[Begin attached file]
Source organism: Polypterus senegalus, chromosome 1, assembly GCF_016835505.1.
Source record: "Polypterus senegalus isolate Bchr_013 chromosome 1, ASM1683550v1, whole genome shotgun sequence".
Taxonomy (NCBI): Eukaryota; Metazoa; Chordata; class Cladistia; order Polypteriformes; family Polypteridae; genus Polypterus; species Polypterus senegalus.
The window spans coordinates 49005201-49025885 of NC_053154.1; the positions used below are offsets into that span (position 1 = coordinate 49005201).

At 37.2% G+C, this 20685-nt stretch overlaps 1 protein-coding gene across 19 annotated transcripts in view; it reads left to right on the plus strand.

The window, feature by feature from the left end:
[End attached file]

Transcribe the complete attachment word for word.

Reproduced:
Source organism: Polypterus senegalus, chromosome 1, assembly GCF_016835505.1.
Source record: "Polypterus senegalus isolate Bchr_013 chromosome 1, ASM1683550v1, whole genome shotgun sequence".
Taxonomy (NCBI): Eukaryota; Metazoa; Chordata; class Cladistia; order Polypteriformes; family Polypteridae; genus Polypterus; species Polypterus senegalus.
The window spans coordinates 49005201-49025885 of NC_053154.1; the positions used below are offsets into that span (position 1 = coordinate 49005201).

At 37.2% G+C, this 20685-nt stretch overlaps 1 protein-coding gene across 19 annotated transcripts in view; it reads left to right on the plus strand.

The window, feature by feature from the left end: